Abstractions sometimes do not serve us well.  They allow us to think and behave in ways that will be impossible when concrete reality slams our heads against the arrogance of our wishes and dreams.  There's no time to call up logic and abstract thought when emotions and pain flood our brains with incendiary tides of burning biochemicals.  We react as the animals we are, not as the advanced beings we like to believe we have become. Our instincts, not our minds, control our reactions. The fight or flight response becomes real; it is no longer a theory against which tests can be conducted to determine the probability of the theory's is the embodiment of certainty.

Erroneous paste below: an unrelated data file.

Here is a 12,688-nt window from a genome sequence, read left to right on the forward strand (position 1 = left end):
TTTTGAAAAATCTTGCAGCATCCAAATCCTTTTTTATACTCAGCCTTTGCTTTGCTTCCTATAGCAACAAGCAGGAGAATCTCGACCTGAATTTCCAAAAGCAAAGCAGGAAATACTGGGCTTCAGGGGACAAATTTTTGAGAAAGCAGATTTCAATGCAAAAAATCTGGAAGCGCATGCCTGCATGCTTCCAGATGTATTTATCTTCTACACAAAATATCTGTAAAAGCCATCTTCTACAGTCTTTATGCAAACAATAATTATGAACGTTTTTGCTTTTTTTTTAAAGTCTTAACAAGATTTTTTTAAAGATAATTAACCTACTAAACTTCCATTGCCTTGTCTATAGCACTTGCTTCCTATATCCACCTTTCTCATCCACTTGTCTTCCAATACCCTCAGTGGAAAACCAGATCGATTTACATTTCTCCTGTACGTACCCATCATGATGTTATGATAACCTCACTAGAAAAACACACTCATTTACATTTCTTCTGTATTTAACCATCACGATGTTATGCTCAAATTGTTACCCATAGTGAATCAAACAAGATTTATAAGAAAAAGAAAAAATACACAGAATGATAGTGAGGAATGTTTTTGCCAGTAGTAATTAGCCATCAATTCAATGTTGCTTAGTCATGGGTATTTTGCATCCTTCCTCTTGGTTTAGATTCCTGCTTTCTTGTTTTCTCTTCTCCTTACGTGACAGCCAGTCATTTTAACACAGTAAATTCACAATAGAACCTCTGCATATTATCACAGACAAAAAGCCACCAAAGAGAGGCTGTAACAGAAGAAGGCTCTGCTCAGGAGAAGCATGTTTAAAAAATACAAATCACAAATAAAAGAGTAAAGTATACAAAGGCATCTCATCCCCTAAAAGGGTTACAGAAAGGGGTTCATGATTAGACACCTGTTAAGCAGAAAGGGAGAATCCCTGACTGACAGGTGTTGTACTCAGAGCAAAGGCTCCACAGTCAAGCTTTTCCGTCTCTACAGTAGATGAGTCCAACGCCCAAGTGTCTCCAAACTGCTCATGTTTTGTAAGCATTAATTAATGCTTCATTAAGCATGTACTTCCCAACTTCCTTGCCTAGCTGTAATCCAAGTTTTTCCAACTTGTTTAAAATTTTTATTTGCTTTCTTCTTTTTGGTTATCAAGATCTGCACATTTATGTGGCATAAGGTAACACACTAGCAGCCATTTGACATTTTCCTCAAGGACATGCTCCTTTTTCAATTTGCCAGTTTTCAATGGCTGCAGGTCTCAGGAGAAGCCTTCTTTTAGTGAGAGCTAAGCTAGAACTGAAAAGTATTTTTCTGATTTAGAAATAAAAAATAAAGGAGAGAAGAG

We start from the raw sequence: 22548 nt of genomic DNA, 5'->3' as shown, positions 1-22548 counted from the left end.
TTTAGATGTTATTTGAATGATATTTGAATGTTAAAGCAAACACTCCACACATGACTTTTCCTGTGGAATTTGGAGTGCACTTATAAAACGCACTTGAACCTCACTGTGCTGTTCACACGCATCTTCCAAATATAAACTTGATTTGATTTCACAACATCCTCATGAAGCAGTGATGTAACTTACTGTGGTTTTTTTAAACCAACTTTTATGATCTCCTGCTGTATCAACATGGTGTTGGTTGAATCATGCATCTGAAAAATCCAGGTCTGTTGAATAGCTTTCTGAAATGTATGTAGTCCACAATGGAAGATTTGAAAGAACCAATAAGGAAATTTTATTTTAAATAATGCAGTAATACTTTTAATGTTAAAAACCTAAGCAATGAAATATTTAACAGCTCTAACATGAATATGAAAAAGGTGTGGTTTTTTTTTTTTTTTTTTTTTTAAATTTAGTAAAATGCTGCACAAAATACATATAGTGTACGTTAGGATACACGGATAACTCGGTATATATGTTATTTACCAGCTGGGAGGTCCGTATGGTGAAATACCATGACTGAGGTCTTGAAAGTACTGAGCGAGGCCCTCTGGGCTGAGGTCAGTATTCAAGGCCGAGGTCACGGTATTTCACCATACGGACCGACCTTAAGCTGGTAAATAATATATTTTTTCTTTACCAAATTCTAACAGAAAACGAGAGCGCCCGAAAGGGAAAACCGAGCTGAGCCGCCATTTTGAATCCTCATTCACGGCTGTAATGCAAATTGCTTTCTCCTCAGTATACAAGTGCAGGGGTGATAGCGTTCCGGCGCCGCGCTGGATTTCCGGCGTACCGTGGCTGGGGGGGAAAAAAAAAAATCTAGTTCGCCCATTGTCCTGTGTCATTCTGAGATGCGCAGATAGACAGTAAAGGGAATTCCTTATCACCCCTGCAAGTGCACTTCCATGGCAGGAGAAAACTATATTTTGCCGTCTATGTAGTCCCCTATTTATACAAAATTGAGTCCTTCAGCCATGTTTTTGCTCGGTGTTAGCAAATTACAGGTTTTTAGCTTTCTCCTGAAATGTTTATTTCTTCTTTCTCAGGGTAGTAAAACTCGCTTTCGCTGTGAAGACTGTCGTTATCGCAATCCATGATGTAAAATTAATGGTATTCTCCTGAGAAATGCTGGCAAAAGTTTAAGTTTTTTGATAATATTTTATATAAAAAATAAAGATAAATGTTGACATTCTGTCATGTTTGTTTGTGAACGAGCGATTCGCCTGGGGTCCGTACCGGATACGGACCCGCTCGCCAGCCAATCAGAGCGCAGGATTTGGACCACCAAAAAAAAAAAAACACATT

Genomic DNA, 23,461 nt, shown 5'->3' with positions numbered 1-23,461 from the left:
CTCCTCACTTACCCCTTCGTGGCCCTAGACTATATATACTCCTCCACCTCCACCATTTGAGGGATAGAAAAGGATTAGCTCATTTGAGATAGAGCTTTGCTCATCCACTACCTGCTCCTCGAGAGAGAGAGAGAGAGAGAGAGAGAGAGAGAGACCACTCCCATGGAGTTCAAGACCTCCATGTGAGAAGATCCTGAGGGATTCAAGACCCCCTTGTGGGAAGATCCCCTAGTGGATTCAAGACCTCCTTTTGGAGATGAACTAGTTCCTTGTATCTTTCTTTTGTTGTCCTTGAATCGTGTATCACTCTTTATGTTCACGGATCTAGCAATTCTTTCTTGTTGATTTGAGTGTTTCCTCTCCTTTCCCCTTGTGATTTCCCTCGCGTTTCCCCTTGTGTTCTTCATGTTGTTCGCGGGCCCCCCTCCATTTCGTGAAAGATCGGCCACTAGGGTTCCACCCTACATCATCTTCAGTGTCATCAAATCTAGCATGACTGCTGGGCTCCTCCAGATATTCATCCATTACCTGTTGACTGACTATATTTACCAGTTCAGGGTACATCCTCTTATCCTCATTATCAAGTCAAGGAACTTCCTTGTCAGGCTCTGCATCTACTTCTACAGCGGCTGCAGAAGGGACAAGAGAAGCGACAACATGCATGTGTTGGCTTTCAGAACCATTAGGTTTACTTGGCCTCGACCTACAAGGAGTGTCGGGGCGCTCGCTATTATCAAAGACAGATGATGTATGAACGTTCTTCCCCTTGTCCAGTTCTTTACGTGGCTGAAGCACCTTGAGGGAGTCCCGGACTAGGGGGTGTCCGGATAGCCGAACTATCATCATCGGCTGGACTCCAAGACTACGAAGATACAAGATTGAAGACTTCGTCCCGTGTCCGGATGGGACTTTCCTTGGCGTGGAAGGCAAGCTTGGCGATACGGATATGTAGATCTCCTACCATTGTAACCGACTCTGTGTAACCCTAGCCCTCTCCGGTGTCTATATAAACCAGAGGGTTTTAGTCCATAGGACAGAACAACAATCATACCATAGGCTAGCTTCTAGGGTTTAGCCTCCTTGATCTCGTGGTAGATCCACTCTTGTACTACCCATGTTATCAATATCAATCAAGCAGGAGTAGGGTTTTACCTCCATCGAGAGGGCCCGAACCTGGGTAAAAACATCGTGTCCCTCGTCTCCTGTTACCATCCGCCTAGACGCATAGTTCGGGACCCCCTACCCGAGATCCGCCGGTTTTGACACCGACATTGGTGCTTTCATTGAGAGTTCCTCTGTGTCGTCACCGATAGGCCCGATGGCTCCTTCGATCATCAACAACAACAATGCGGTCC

Certainty was something about which the new woman in his life knew little.  Kneeblood was about to teach her, though.  He would teach her about the certainty, absent appropriate action, of his financial ruin and about the certainty that the security of banks, all banks, is deeply flawed.  He would teach her, too, that sociopaths do not have the same sense of morality that you and I have.  And that fact can be used to one's  benefit if handled delicately.


It's possible, I suppose, that I am the very same Rickard Fultz who became wealthy and moderately famous through the success of his novels.  More likely, though, I adopted his name when I found myself unable to remember my own.  Maybe it wasn't that I couldn't remember; maybe it was that I could not bear to know what I knew about me, so I chose to be someone else.